A resident alien or person with temporary residential status in the U.S. faces more than incarceration or fines if convicted of a crime in this country. He or she could end up being deported as well.
Federal immigration agents have just completed a five-day nationwide campaign to apprehend foreign nationals convicted of a crime and therefore subject to deportation. In all, 2,059 people were arrested, including 117 in South Florida.
Of the 2,059 arrested people, more than 1,000 had been convicted of felonies, such as voluntary manslaughter, rape, child pornography and robbery. The rest had been convicted of misdemeanors, mostly drinking and driving.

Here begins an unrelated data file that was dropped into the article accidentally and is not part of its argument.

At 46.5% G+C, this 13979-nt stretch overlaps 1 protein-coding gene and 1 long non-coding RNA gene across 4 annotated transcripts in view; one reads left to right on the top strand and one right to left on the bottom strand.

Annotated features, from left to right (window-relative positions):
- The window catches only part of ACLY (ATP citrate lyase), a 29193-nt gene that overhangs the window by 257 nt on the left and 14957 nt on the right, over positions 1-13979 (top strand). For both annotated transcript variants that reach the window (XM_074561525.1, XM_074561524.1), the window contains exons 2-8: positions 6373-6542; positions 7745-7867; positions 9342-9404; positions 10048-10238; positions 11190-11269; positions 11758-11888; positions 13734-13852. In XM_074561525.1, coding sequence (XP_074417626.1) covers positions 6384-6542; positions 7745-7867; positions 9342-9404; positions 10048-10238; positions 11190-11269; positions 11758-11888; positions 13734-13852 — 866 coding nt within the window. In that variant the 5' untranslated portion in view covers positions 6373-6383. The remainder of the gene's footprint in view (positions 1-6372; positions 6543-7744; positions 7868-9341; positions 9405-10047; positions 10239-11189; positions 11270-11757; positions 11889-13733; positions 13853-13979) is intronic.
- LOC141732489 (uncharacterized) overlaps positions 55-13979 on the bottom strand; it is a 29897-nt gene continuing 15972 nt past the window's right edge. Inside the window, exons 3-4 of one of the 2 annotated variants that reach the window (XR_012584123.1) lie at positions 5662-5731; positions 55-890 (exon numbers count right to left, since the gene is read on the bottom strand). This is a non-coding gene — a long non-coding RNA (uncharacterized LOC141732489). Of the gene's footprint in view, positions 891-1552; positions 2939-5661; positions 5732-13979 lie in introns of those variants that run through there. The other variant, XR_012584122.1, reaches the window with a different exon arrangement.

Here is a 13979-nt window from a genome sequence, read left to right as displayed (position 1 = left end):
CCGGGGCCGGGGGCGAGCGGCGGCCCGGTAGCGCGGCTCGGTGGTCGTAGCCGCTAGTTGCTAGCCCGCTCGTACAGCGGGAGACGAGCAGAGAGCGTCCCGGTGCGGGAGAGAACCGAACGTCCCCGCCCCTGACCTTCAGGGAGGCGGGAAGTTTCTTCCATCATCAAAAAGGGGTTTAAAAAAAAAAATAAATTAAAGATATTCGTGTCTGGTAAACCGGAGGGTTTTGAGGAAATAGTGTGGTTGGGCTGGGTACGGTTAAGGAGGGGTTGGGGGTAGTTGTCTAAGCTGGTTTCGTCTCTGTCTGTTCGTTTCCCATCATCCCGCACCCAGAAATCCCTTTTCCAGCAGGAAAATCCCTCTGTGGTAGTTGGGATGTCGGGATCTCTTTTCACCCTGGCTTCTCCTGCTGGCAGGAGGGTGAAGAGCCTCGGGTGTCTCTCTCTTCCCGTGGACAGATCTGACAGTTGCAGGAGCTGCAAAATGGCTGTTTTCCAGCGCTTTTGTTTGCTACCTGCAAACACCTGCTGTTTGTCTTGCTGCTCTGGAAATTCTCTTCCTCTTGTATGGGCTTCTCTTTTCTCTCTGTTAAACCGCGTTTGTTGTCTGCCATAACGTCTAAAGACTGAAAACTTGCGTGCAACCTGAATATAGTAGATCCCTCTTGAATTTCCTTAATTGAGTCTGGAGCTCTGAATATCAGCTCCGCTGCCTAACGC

The purpose of the sweep, titled Operation Cross Check, is to remove people from the U.S. who pose a threat to public safety, according to the Immigration and Customs Enforcement field chief for Miami. Citizens cannot be deported for committing crime, but federal law does allow deportation proceedings for undocumented immigrants and those with permanent or temporary status to live here.
Since 2011, ICE has arrested 12,440 people who had been convicted of a crime in this country. Among those caught in the latest sweep were 476 accused of being deported and returning to the country. Of these, 163 will be charged with illegal re-entry, a crime punishable by up to 20 years in federal prison.
Obviously, being charged with a crime can have increased implications for a resident alien. If convicted, he or she may need the services of an immigration attorney to protect his or her rights during a deportation proceeding.